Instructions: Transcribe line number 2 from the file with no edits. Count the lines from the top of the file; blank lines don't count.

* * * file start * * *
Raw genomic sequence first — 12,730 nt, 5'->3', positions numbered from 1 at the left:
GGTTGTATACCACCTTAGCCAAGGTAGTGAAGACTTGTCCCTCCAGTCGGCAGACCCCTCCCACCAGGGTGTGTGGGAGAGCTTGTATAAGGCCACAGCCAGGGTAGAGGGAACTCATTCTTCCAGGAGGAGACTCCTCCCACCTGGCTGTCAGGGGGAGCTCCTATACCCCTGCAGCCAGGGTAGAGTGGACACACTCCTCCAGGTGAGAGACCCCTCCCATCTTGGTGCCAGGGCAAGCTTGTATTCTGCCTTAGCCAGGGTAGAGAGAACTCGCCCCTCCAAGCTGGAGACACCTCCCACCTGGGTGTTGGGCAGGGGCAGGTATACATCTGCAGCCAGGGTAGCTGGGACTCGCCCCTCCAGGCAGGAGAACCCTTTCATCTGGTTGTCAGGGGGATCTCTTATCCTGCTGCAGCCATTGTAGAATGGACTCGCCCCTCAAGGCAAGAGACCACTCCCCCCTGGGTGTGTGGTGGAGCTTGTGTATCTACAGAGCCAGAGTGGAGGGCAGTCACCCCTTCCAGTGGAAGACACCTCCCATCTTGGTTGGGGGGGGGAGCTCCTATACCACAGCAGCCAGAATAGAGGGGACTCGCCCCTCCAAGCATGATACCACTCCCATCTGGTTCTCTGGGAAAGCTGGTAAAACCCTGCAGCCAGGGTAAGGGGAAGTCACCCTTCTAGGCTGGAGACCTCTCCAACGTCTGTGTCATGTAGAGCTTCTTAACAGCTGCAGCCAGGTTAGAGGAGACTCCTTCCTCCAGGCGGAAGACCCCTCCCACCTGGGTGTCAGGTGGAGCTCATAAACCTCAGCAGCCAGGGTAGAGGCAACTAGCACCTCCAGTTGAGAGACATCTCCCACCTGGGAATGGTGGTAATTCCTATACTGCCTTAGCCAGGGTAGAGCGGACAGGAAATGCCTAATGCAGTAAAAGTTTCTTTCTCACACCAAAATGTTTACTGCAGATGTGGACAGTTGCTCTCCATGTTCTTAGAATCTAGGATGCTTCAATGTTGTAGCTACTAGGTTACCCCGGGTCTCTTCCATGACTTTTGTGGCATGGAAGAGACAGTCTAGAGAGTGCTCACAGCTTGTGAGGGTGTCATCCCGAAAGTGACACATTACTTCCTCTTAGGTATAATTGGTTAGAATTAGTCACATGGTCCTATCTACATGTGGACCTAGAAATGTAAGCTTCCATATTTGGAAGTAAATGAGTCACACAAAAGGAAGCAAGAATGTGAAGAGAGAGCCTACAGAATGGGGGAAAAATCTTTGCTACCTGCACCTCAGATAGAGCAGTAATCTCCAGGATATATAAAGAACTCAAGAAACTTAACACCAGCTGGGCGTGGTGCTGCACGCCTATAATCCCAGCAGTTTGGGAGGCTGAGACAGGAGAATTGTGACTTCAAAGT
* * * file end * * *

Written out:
GGTTGTATACCACCTTAGCCAAGGTAGTGAAGACTTGTCCCTCCAGTCGGCAGACCCCTCCCACCAGGGTGTGTGGGAGAGCTTGTATAAGGCCACAGCCAGGGTAGAGGGAACTCATTCTTCCAGGAGGAGACTCCTCCCACCTGGCTGTCAGGGGGAGCTCCTATACCCCTGCAGCCAGGGTAGAGTGGACACACTCCTCCAGGTGAGAGACCCCTCCCATCTTGGTGCCAGGGCAAGCTTGTATTCTGCCTTAGCCAGGGTAGAGAGAACTCGCCCCTCCAAGCTGGAGACACCTCCCACCTGGGTGTTGGGCAGGGGCAGGTATACATCTGCAGCCAGGGTAGCTGGGACTCGCCCCTCCAGGCAGGAGAACCCTTTCATCTGGTTGTCAGGGGGATCTCTTATCCTGCTGCAGCCATTGTAGAATGGACTCGCCCCTCAAGGCAAGAGACCACTCCCCCCTGGGTGTGTGGTGGAGCTTGTGTATCTACAGAGCCAGAGTGGAGGGCAGTCACCCCTTCCAGTGGAAGACACCTCCCATCTTGGTTGGGGGGGGGAGCTCCTATACCACAGCAGCCAGAATAGAGGGGACTCGCCCCTCCAAGCATGATACCACTCCCATCTGGTTCTCTGGGAAAGCTGGTAAAACCCTGCAGCCAGGGTAAGGGGAAGTCACCCTTCTAGGCTGGAGACCTCTCCAACGTCTGTGTCATGTAGAGCTTCTTAACAGCTGCAGCCAGGTTAGAGGAGACTCCTTCCTCCAGGCGGAAGACCCCTCCCACCTGGGTGTCAGGTGGAGCTCATAAACCTCAGCAGCCAGGGTAGAGGCAACTAGCACCTCCAGTTGAGAGACATCTCCCACCTGGGAATGGTGGTAATTCCTATACTGCCTTAGCCAGGGTAGAGCGGACAGGAAATGCCTAATGCAGTAAAAGTTTCTTTCTCACACCAAAATGTTTACTGCAGATGTGGACAGTTGCTCTCCATGTTCTTAGAATCTAGGATGCTTCAATGTTGTAGCTACTAGGTTACCCCGGGTCTCTTCCATGACTTTTGTGGCATGGAAGAGACAGTCTAGAGAGTGCTCACAGCTTGTGAGGGTGTCATCCCGAAAGTGACACATTACTTCCTCTTAGGTATAATTGGTTAGAATTAGTCACATGGTCCTATCTACATGTGGACCTAGAAATGTAAGCTTCCATATTTGGAAGTAAATGAGTCACACAAAAGGAAGCAAGAATGTGAAGAGAGAGCCTACAGAATGGGGGAAAAATCTTTGCTACCTGCACCTCAGATAGAGCAGTAATCTCCAGGATATATAAAGAACTCAAGAAACTTAACACCAGCTGGGCGTGGTGCTGCACGCCTATAATCCCAGCAGTTTGGGAGGCTGAGACAGGAGAATTGTGACTTCAAAGT